Another Day Off – 22/07/21

I say “Another Day Off” because all through these lockdown months, I’ve been idly daydreaming about that time in December 2019 when I took a day off from work and parenting and just wandered around Central London like a happy little Christmas elf. One day, I reasoned to myself, one day I would take another one of those. And so Nathan and I booked 20th July off work and made vague plans for lunch in London’s most holiday-like destination, St Katharine Docks. Our stretch of self-isolation beggered up those plans but we had a back up. The day off was shifted out two days – we wouldn’t be able to have lunch because it was the end of term and Eva would finish school early but dagnam, we were going to have food of some sort in a scenic location. So we did.

I worked briefly near St Katharine Docks before our office move so I was pretty sure on the walking route from Liverpool Street. If you want to follow it too, it’s about a mile and is mainly flat. It may involve some dodgy road crossing near Aldgate but other than that, it is a very pleasant stroll. Well, the kind of stroll I enjoy anyway cause there are things to see en route. And it’s not just the inside of my lounge.

So first off, you want to leave Liverpool Street by the Bishopsgate entrance and cross Bishopsgate in front of the Polo 24 Bar and Disappointing Wasabi. If your luck is in, the pedestrian crossing will be functioning and will allow you to cross safely. Our luck was not in but we made it across unscathed.

Next thing you want to do is go down New Street and into the Devonshire Place complex. Walk on through it and you’ll be greeted with a tree that is, quite frankly, giant by City standards:

Look at that! It outstrips the buildings. Not all the buildings, obviously. Once you turn right out of Devonshire Place, you’ll see two notable City buildings that are even taller than that tree. One looks like it’s sitting atop the other like a little hat:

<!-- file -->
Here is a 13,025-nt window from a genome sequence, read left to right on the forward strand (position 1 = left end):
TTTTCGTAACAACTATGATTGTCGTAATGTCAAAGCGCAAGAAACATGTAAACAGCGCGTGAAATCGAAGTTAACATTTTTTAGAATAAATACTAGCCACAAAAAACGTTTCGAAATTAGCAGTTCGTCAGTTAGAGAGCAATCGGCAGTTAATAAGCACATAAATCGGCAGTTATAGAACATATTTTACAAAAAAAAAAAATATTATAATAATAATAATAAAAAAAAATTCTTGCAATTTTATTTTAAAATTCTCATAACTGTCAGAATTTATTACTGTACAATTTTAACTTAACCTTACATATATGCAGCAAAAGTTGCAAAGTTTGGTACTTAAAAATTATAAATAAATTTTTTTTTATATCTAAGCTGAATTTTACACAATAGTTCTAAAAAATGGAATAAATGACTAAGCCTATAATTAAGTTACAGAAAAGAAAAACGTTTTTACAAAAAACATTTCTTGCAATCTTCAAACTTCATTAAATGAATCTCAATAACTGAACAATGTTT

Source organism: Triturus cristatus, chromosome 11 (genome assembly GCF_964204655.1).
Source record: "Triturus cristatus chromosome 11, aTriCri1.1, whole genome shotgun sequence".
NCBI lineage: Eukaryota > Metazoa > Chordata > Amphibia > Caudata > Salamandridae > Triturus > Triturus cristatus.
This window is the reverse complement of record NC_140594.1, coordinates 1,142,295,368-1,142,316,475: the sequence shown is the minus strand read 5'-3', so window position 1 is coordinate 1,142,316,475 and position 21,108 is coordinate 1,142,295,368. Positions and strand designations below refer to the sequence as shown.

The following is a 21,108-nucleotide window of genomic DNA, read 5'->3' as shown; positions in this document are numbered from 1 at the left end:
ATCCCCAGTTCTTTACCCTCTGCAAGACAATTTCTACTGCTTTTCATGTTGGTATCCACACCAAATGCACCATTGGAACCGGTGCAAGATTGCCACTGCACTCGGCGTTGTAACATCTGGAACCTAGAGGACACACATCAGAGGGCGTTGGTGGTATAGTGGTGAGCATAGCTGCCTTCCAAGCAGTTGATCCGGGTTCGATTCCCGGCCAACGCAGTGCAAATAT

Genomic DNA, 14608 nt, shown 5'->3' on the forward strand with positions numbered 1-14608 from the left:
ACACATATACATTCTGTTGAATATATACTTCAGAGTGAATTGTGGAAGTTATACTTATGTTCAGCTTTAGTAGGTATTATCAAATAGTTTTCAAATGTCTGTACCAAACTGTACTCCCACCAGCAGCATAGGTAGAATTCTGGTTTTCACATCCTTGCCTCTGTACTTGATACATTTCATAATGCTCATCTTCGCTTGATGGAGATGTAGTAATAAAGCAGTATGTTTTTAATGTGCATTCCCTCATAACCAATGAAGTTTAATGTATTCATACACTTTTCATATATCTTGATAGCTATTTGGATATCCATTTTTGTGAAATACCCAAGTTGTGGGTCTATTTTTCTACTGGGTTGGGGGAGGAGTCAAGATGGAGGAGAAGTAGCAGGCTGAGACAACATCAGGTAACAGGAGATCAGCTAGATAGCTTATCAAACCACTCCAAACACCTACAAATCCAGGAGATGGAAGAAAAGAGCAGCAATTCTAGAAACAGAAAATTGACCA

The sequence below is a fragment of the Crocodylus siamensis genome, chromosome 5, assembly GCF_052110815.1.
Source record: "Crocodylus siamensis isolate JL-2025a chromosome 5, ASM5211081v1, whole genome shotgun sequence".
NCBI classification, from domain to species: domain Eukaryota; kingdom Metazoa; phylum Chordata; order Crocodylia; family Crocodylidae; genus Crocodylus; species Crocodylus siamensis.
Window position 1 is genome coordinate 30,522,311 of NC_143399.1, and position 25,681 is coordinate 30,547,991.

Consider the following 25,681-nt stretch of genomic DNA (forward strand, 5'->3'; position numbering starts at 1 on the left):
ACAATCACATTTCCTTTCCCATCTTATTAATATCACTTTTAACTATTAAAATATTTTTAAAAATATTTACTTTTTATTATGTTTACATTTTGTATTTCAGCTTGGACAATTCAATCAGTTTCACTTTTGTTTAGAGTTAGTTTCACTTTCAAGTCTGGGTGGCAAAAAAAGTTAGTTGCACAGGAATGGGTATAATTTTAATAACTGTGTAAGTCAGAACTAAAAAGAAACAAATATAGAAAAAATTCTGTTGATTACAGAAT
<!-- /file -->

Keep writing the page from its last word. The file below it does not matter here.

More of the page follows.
Now this is really stretching my powers of building-naming. The hat is obviously the Gherkin (or the Harlequin Hospital if you’re of a certain generation of parents) and I’ve deduced that the one in front is known as the Can of Ham though I can’t say I’ve ever heard anyone use that name. Still, a lovely gherkin-topped hamwich if the walk is making you hungry.

You can see the two grandiose white gates that mark the edge of the Devonshire Place Estate. Go through those and turn left, walking along Cutler Street and White Kennet Street until you come out at the back of Aldgate station:

More trees, shiny buildings and old buildings. See, I told you this was scenic. Now, the next bit is dead clever – there’s a thin alleyway to the direct left of the station called Blue Boar Alley. Take that, and you cut a corner off. It brings you to the front of the station, where you can either do a devil-may-care sprint across the road or go a bit out of your way to use the crossing by Peter’s Cafe. I used to do the former until I almost got hit by a bus coming out of the bus station so now mainly the latter.

Are you still with me? Good! Wohhhh, you’re halfway there! Don’t worry, we’ll get onto brunch soon.

Now, just duck down the alleyway next to the barbers labelled “Little Somerset Street” and follow it round to the left and you come out onto Mansell Street, which leads almost all the way down to Tower Bridge. Best to cross over early, as the crossing down by the Wetherspoons is a bit tricky and you wanna stick to the left of the street as you go under the railway bridge (past the sign for “Barneys Fish”) but all this will bring you out right by the Tower of London. At which point, you can take some touristy photos and discuss why one of the towers appears to have been rebuilt by some shoddy 60s architects: